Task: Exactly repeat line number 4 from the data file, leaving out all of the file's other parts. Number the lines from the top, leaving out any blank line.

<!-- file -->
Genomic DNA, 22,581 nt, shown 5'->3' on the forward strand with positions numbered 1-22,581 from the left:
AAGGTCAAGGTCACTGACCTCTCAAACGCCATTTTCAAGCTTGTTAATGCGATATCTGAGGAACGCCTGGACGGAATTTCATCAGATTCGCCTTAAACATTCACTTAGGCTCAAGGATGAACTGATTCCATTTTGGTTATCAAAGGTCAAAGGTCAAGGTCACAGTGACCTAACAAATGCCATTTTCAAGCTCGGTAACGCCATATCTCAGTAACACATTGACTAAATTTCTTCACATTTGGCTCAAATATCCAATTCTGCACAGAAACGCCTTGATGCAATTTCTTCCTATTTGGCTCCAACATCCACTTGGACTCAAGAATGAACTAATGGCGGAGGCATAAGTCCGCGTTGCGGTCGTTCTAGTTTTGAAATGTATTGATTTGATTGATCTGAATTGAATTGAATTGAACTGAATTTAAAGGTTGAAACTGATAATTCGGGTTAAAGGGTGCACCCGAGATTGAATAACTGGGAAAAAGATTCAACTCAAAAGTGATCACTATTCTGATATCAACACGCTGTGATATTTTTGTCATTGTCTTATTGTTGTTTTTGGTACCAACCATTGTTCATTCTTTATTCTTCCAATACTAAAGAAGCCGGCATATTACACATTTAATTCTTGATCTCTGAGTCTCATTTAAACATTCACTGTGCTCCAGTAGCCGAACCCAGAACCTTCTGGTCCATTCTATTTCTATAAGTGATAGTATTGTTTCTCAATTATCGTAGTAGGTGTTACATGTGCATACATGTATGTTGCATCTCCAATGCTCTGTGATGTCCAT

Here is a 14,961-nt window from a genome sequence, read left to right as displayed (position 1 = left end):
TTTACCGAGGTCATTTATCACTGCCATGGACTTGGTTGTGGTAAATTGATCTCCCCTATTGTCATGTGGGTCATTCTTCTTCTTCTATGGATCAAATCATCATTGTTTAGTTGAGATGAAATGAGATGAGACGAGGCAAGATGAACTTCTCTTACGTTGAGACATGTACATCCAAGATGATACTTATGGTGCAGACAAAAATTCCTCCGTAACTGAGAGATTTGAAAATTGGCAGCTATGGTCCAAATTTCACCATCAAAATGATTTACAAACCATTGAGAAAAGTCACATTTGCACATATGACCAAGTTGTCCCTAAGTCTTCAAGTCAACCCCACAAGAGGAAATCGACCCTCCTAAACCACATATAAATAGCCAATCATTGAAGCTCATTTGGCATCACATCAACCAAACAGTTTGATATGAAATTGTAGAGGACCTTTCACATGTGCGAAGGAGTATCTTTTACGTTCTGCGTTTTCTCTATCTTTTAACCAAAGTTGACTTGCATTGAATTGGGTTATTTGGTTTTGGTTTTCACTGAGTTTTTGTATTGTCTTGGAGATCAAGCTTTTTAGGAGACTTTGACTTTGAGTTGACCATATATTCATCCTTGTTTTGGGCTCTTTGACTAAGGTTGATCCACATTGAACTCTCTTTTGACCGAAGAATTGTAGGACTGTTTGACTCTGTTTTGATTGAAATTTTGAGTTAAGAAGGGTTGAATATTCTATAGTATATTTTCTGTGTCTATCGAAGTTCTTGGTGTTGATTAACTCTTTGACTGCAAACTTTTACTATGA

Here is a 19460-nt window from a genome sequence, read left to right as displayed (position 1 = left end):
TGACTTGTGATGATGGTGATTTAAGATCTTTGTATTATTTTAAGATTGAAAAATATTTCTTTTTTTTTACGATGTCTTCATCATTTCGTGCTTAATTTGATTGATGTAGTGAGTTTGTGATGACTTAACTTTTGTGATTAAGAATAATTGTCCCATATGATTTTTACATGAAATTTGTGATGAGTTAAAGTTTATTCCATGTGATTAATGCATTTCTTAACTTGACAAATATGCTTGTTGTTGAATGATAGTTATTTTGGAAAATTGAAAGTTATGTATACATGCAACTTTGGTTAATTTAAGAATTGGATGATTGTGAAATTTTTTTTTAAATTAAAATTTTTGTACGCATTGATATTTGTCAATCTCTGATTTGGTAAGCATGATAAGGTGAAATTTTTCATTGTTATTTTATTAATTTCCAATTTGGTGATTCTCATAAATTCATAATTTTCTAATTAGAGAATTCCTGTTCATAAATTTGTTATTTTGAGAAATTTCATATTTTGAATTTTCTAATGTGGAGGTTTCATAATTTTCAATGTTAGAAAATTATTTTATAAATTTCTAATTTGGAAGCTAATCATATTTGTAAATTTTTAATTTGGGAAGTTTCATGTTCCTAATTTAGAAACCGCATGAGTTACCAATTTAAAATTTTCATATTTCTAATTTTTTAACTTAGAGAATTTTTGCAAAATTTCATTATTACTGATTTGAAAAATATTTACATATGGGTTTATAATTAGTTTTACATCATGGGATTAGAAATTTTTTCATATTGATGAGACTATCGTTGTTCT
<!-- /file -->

TTTACCGAGGTCATTTATCACTGCCATGGACTTGGTTGTGGTAAATTGATCTCCCCTATTGTCATGTGGGTCATTCTTCTTCTTCTATGGATCAAATCATCATTGTTTAGTTGAGATGAAATGAGATGAGACGAGGCAAGATGAACTTCTCTTACGTTGAGACATGTACATCCAAGATGATACTTATGGTGCAGACAAAAATTCCTCCGTAACTGAGAGATTTGAAAATTGGCAGCTATGGTCCAAATTTCACCATCAAAATGATTTACAAACCATTGAGAAAAGTCACATTTGCACATATGACCAAGTTGTCCCTAAGTCTTCAAGTCAACCCCACAAGAGGAAATCGACCCTCCTAAACCACATATAAATAGCCAATCATTGAAGCTCATTTGGCATCACATCAACCAAACAGTTTGATATGAAATTGTAGAGGACCTTTCACATGTGCGAAGGAGTATCTTTTACGTTCTGCGTTTTCTCTATCTTTTAACCAAAGTTGACTTGCATTGAATTGGGTTATTTGGTTTTGGTTTTCACTGAGTTTTTGTATTGTCTTGGAGATCAAGCTTTTTAGGAGACTTTGACTTTGAGTTGACCATATATTCATCCTTGTTTTGGGCTCTTTGACTAAGGTTGATCCACATTGAACTCTCTTTTGACCGAAGAATTGTAGGACTGTTTGACTCTGTTTTGATTGAAATTTTGAGTTAAGAAGGGTTGAATATTCTATAGTATATTTTCTGTGTCTATCGAAGTTCTTGGTGTTGATTAACTCTTTGACTGCAAACTTTTACTATGA